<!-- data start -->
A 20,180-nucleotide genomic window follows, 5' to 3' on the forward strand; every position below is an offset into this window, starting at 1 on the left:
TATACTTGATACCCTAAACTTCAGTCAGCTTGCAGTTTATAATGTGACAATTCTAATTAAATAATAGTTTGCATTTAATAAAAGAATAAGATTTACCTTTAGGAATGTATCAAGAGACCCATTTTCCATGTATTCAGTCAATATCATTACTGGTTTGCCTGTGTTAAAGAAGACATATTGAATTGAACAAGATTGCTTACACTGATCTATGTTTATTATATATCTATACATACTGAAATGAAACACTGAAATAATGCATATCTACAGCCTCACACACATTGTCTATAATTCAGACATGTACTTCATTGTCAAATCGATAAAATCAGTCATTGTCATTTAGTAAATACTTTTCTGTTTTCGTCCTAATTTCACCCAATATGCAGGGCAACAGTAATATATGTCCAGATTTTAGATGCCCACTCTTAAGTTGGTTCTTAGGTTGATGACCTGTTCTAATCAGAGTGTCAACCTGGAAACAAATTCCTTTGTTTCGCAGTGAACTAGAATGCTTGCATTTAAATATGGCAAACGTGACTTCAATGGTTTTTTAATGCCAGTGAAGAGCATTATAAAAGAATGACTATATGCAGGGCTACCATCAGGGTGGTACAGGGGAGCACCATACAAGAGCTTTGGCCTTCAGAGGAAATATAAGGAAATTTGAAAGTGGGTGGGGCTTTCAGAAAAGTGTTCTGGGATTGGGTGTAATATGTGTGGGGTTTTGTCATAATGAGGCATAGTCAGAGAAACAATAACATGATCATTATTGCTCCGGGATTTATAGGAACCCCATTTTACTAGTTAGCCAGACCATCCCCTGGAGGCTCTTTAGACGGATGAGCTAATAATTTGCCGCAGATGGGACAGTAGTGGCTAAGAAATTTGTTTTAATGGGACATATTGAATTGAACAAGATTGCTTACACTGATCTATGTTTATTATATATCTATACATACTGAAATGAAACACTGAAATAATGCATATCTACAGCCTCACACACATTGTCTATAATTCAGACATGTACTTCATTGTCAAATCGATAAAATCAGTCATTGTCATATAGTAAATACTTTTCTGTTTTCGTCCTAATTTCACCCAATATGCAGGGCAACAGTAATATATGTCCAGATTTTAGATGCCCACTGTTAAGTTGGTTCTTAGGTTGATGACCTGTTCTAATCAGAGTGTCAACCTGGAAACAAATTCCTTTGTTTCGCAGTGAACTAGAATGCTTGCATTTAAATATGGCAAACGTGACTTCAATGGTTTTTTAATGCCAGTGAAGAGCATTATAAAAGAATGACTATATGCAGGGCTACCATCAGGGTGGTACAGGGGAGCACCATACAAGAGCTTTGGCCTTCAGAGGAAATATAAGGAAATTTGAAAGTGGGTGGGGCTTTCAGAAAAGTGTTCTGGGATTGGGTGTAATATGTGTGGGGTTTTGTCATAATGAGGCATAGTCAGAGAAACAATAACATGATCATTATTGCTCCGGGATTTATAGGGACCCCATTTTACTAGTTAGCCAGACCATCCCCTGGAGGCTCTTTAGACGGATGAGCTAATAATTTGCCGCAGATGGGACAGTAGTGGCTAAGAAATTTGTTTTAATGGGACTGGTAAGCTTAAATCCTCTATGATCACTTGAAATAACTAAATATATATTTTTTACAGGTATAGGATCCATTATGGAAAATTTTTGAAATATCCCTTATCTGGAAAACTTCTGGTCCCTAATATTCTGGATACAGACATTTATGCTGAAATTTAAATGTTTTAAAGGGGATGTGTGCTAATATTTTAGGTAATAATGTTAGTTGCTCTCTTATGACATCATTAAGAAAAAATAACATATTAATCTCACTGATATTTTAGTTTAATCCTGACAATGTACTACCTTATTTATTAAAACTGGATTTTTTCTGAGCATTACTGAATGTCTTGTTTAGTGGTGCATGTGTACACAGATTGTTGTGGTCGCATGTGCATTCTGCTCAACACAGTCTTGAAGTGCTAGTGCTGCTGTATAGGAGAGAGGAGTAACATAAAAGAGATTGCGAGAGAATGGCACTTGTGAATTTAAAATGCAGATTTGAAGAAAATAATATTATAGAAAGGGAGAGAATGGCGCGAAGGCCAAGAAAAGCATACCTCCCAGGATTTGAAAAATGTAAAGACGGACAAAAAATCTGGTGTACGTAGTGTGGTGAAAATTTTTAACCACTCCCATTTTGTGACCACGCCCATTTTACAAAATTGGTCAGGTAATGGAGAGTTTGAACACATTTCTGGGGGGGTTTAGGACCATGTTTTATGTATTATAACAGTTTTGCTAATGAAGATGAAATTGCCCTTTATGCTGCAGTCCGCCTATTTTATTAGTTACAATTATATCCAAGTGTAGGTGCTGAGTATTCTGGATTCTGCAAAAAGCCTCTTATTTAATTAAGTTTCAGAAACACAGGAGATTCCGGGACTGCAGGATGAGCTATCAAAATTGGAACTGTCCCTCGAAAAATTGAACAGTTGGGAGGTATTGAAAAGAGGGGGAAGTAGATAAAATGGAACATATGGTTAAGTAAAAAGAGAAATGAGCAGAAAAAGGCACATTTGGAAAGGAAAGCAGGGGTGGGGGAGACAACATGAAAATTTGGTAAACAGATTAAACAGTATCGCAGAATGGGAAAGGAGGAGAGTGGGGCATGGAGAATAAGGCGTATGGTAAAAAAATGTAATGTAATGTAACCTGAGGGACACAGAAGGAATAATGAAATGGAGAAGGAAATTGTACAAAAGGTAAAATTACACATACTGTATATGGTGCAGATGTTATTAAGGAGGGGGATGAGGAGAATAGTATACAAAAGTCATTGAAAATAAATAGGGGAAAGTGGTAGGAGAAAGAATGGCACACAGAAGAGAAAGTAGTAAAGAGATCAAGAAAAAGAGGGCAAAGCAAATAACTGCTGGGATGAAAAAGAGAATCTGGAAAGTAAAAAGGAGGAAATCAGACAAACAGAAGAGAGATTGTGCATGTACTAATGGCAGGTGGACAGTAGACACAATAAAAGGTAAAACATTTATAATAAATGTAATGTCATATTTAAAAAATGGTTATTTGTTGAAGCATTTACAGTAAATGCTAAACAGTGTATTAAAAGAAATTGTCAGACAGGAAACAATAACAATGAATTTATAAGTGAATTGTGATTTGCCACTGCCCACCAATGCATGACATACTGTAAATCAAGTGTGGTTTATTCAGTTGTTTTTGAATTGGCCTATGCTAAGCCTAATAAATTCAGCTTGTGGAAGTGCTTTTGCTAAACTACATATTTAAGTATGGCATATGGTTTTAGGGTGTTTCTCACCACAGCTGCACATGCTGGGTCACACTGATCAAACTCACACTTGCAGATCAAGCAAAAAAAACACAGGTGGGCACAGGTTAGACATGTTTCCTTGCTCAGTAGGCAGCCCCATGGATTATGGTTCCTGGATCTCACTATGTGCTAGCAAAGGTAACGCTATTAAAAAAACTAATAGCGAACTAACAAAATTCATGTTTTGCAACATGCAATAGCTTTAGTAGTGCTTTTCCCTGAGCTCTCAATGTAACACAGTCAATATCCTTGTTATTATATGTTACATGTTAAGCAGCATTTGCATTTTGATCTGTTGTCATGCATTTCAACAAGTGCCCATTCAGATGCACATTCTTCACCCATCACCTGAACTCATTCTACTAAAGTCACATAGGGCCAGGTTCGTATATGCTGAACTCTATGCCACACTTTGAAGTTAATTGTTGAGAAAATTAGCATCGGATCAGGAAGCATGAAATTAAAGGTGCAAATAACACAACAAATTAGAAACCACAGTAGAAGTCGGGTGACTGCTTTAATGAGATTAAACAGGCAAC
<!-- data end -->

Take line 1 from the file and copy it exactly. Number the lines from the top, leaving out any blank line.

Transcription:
A 20,180-nucleotide genomic window follows, 5' to 3' on the forward strand; every position below is an offset into this window, starting at 1 on the left: